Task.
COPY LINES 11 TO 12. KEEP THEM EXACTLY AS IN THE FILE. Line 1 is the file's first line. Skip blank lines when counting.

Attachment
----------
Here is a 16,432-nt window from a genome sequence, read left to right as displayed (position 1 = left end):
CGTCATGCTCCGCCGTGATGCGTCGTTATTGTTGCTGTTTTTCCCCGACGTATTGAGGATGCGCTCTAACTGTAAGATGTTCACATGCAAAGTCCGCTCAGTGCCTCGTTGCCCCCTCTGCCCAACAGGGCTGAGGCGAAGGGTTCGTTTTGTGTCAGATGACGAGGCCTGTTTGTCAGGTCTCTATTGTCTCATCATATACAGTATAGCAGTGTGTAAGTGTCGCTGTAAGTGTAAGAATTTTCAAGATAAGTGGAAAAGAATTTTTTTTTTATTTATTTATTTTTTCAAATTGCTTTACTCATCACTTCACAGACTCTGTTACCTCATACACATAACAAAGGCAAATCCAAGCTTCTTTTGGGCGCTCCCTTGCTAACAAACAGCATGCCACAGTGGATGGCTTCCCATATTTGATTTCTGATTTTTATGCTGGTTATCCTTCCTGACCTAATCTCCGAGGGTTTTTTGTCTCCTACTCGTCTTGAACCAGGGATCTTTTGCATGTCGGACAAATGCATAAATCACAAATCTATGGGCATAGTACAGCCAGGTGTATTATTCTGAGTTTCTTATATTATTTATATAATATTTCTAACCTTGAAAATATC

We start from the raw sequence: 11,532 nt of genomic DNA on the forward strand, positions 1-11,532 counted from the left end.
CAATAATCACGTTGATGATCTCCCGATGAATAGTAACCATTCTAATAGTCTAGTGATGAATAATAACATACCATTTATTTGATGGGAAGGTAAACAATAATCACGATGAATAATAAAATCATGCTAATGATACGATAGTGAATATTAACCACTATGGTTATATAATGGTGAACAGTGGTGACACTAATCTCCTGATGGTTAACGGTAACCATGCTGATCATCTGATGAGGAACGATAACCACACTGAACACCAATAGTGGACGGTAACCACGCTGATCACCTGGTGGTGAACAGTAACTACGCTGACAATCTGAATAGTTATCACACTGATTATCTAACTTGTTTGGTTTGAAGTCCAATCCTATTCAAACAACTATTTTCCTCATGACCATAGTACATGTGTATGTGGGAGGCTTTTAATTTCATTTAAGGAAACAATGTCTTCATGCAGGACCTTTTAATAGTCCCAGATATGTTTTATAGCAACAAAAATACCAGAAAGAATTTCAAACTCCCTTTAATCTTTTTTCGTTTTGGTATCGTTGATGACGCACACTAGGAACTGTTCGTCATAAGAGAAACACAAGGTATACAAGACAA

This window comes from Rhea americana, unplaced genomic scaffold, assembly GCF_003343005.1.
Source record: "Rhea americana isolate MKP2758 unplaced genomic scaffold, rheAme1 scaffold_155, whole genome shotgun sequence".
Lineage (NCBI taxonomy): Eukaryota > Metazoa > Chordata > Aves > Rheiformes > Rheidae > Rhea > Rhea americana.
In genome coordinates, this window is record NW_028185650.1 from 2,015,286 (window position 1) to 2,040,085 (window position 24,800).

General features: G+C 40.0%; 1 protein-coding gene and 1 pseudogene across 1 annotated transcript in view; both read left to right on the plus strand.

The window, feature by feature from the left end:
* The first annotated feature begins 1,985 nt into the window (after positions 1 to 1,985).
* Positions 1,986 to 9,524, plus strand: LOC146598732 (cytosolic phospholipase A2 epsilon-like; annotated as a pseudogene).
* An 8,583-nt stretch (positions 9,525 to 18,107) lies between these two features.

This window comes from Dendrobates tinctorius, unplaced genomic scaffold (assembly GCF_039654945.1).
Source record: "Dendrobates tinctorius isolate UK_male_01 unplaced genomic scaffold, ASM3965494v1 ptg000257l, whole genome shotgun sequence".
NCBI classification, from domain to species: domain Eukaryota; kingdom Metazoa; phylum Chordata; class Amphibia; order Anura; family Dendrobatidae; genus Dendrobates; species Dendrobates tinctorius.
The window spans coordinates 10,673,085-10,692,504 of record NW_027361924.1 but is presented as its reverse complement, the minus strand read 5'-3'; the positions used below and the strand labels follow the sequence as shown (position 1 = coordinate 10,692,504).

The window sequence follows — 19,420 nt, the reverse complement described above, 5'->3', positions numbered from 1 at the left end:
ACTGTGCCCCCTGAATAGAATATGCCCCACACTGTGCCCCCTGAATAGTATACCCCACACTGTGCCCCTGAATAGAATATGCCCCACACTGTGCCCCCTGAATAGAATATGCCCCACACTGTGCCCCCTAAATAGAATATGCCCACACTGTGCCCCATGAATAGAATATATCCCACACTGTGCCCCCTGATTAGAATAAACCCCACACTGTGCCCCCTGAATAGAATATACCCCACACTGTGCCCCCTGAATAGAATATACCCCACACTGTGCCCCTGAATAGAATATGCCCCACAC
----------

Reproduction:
* The first annotated feature begins 1,985 nt into the window (after positions 1 to 1,985).
* Positions 1,986 to 9,524, plus strand: LOC146598732 (cytosolic phospholipase A2 epsilon-like; annotated as a pseudogene).